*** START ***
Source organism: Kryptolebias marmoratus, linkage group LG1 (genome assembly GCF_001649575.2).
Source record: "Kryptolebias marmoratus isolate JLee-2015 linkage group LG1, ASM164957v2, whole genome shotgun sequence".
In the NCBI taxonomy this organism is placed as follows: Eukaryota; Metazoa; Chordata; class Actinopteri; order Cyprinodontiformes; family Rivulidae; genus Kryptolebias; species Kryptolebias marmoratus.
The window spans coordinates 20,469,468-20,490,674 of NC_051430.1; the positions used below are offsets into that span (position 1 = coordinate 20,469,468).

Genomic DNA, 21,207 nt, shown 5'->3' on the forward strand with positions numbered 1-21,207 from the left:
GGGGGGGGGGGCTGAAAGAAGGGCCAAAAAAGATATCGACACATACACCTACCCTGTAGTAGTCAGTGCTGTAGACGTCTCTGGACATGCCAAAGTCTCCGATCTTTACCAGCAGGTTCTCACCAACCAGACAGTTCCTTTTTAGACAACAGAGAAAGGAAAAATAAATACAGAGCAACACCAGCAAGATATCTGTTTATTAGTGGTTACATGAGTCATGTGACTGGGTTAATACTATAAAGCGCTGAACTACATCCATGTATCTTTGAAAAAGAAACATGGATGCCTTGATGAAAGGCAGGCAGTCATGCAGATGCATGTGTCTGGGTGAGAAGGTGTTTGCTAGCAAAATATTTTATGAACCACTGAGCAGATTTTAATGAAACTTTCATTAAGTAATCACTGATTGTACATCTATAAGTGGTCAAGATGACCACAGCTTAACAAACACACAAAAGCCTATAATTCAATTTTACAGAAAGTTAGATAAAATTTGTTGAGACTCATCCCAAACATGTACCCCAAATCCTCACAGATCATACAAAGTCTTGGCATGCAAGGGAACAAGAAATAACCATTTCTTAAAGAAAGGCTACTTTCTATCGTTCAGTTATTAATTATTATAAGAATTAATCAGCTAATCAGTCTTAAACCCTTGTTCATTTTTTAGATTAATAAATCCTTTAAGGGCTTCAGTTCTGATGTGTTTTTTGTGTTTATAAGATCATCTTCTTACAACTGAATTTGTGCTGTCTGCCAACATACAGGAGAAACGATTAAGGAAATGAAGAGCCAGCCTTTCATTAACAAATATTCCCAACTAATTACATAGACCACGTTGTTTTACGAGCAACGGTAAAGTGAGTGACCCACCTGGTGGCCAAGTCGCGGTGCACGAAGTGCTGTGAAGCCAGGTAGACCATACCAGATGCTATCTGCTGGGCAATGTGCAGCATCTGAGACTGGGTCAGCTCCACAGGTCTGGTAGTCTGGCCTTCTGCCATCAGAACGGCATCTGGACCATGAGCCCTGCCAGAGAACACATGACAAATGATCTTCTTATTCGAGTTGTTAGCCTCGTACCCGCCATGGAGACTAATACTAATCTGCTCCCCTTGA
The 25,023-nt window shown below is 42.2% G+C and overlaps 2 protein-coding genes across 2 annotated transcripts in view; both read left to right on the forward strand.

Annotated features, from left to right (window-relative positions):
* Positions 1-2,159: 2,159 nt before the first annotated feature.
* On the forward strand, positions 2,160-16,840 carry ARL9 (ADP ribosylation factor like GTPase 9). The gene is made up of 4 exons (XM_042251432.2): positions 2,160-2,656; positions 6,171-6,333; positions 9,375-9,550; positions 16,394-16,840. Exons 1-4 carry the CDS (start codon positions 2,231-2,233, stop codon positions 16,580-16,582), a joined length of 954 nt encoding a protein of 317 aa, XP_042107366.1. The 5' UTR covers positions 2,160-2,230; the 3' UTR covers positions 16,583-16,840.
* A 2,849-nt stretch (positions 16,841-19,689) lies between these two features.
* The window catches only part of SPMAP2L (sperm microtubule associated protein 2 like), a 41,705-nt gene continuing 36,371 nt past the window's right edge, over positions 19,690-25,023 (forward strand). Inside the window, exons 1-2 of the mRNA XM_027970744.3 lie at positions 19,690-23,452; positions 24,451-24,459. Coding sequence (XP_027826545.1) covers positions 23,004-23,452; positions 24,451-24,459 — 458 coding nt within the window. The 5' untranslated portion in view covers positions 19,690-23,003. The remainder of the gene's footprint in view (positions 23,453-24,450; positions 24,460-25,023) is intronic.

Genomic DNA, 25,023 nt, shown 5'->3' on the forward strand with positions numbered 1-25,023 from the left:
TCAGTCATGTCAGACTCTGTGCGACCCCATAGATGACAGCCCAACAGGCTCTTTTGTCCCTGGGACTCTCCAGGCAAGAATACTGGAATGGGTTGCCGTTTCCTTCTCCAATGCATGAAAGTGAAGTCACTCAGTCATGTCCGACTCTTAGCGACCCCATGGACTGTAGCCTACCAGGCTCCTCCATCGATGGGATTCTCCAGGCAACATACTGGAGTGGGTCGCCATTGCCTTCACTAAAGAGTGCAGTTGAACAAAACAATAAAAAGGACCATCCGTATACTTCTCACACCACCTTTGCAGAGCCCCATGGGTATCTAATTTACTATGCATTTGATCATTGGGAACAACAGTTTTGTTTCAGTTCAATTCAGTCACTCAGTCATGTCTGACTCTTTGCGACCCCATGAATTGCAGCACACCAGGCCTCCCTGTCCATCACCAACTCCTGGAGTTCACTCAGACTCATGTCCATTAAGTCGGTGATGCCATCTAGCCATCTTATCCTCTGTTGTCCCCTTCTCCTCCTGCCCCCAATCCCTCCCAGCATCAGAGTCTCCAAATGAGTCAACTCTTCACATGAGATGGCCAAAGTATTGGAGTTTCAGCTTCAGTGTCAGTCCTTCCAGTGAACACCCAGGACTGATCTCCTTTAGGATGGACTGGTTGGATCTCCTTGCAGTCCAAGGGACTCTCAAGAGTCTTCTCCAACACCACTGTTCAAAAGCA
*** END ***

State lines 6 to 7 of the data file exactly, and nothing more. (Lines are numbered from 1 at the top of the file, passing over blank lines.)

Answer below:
GGGGGGGGGGGCTGAAAGAAGGGCCAAAAAAGATATCGACACATACACCTACCCTGTAGTAGTCAGTGCTGTAGACGTCTCTGGACATGCCAAAGTCTCCGATCTTTACCAGCAGGTTCTCACCAACCAGACAGTTCCTTTTTAGACAACAGAGAAAGGAAAAATAAATACAGAGCAACACCAGCAAGATATCTGTTTATTAGTGGTTACATGAGTCATGTGACTGGGTTAATACTATAAAGCGCTGAACTACATCCATGTATCTTTGAAAAAGAAACATGGATGCCTTGATGAAAGGCAGGCAGTCATGCAGATGCATGTGTCTGGGTGAGAAGGTGTTTGCTAGCAAAATATTTTATGAACCACTGAGCAGATTTTAATGAAACTTTCATTAAGTAATCACTGATTGTACATCTATAAGTGGTCAAGATGACCACAGCTTAACAAACACACAAAAGCCTATAATTCAATTTTACAGAAAGTTAGATAAAATTTGTTGAGACTCATCCCAAACATGTACCCCAAATCCTCACAGATCATACAAAGTCTTGGCATGCAAGGGAACAAGAAATAACCATTTCTTAAAGAAAGGCTACTTTCTATCGTTCAGTTATTAATTATTATAAGAATTAATCAGCTAATCAGTCTTAAACCCTTGTTCATTTTTTAGATTAATAAATCCTTTAAGGGCTTCAGTTCTGATGTGTTTTTTGTGTTTATAAGATCATCTTCTTACAACTGAATTTGTGCTGTCTGCCAACATACAGGAGAAACGATTAAGGAAATGAAGAGCCAGCCTTTCATTAACAAATATTCCCAACTAATTACATAGACCACGTTGTTTTACGAGCAACGGTAAAGTGAGTGACCCACCTGGTGGCCAAGTCGCGGTGCACGAAGTGCTGTGAAGCCAGGTAGACCATACCAGATGCTATCTGCTGGGCAATGTGCAGCATCTGAGACTGGGTCAGCTCCACAGGTCTGGTAGTCTGGCCTTCTGCCATCAGAACGGCATCTGGACCATGAGCCCTGCCAGAGAACACATGACAAATGATCTTCTTATTCGAGTTGTTAGCCTCGTACCCGCCATGGAGACTAATACTAATCTGCTCCCCTTGA
The 25,023-nt window shown below is 42.2% G+C and overlaps 2 protein-coding genes across 2 annotated transcripts in view; both read left to right on the forward strand.